[FIGURE 5 OMITTED]

Conclusions

This study documented the highly truncated age structure of the recreational catches of red snapper and highlighted the demographic differences in size, age, and growth of this species across the GOM. The potential mechanisms in the observed demographic variation include environmental differences, fishing pressure, habitat preference, and management regimes; however, no definitive conclusion about cause and effect can be made. Implications of these differences along with the theory that red snapper form a metapopulation in the GOM should be considered in future stock assessments and management decisions.

The most recent stock assessment indicates that red snapper in the western GOM are beginning to recover from overfishing (SEDAR (5)). However, we documented on the basis of recreational catches across the GOM that red snapper continue to exhibit a severely truncated age structure. It is expected that as the stock rebuilds, there will be a shift to an older age structure (Allman and Fitzhugh, 2007; SEDAR (5)). An increase in red snapper biomass has been observed in the fisheries; however, an age shift was not readily apparent in our study, the latest stock assessments, or other recent studies (Allman and Fitzhugh, 2007; SEDAR (5)). Identification and protection of the strong year classes of 2004-06 will allow for stock recovery and help eliminate the truncated age structure as more fish reach maximum spawning potential (Berkeley et al., 2004; Palumbi, 2004).

Acknowledgments

Funding for this research was provided by the U.S. Department of Commerce Marine Fisheries Initiative (MARFIN grant NA08NMF4330409). We appreciate the field support from M. Sluis, G. Harwell, E. Roche, and many others. We offer our gratitude to A. Fischer for training our otolith readers and D. Kulaw for assistance in sampling and counting annuli. We also thank the numerous fishermen who allowed us to sample their catches. Finally, we would like to thank K. Simonsen and several anonymous reviewers for constructive reviews of this article.

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Manuscript submitted 25 April 2013.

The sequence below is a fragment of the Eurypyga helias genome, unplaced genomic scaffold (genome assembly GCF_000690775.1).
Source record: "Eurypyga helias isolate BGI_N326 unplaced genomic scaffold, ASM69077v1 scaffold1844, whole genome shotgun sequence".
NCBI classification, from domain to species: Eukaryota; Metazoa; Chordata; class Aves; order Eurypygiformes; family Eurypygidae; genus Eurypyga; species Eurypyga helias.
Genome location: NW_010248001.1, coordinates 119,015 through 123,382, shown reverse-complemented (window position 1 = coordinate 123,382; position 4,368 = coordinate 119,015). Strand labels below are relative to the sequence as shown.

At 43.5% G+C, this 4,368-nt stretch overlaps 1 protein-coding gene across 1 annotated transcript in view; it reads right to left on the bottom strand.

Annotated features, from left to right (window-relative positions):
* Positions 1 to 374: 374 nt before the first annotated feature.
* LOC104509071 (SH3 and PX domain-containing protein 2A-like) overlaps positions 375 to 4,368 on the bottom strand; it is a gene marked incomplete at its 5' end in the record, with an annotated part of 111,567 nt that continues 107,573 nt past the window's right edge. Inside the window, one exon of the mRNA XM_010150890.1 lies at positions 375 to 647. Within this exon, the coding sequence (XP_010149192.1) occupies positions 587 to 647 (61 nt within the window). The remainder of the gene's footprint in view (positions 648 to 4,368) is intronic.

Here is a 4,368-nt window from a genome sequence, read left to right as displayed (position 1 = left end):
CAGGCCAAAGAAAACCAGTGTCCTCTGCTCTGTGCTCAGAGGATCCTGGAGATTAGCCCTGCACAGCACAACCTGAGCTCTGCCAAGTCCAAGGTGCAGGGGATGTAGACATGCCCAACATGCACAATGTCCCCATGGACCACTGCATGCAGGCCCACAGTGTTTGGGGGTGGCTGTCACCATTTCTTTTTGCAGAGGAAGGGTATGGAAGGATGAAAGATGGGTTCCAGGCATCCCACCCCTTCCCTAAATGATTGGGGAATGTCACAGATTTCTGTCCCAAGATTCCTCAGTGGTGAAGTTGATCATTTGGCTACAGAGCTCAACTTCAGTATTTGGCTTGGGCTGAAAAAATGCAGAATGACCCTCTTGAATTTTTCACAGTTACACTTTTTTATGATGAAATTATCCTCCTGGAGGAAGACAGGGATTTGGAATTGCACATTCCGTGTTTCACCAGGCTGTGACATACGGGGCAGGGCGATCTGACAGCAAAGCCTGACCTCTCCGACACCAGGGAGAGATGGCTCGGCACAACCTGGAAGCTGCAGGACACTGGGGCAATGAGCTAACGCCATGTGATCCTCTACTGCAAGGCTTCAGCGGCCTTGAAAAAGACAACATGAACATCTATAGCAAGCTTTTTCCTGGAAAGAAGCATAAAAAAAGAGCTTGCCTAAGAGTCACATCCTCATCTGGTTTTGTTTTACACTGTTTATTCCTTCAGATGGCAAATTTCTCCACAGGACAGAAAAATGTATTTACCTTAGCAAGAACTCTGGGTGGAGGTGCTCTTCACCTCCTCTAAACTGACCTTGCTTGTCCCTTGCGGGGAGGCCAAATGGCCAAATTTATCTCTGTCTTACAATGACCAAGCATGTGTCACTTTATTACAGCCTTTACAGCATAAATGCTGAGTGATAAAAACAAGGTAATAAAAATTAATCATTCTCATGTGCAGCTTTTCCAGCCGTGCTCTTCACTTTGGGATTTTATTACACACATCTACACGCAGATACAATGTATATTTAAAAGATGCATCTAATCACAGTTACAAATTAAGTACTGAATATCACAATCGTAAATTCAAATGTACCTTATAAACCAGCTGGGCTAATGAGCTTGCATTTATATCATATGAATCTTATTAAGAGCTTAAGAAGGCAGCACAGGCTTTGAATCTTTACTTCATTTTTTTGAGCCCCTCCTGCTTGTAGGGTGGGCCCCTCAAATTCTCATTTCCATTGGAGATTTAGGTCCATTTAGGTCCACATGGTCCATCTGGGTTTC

Manuscript accepted 30 July 2014.

Fish. Bull. 112:261-273 (2014).

doi: 10.7755/FB.112.4.3

The views and opinions expressed or implied in this article are those of the author (or authors) and do not necessarily reflect the position of the National Marine Fisheries Service, NOAA.

Courtney R. Saari (contact author) [1]

James H. Cowan Jr. [1]

Kevin M. Boswell [2]

Email address for contact author: courtney.saari@noaa.gov

[1] Department of Oceanography and Coastal Sciences Louisiana State University Energy, Coast and Environment Building Baton Rouge, Louisiana 70803 Present address for contact author: IAP Worldwide Services Inc. Southeast Fisheries Science Center National Marine Fisheries Service, NOAA 75 Virginia Beach Drive Miami, Florida 33156

[2] Department of Biological Sciences Florida International University Biscayne Bay Campus 3000 NE 151st Street North Miami, Florida 33181

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(3) NMFS (National Marine Fisheries Service). 2012. Annual report to Congress on the status of U.S. fisheries-2011, 20 p. [Available from NMFS, NOAA, 1315 East-West Hwy., Silver Spring, MD 20910.]

(4) GMFMC (Gulf of Mexico Fisheries Management Council). 2010. Final regulatory amendment to the Reef Fish Fishery Management Plan to set total allowable catch for red snapper, 98 p. [Available from Gulf of Mexico Fishery Management Council, 2203 North Lois Ave., Suite 1100, Tampa, FL 33607.]

(5) SEDAR (SouthEast Data, Assessment, and Review). 2013. SEDAR 31-Gulf of Mexico red snapper stock assessment report, 1103 p. [Available from http:// www.sefsc.noaa.gov/sedar/.]

(6) Mention of trade names or commercial companies is for identification purposes only and does not imply endorsement by the National Marine Fisheries Service, NOAA.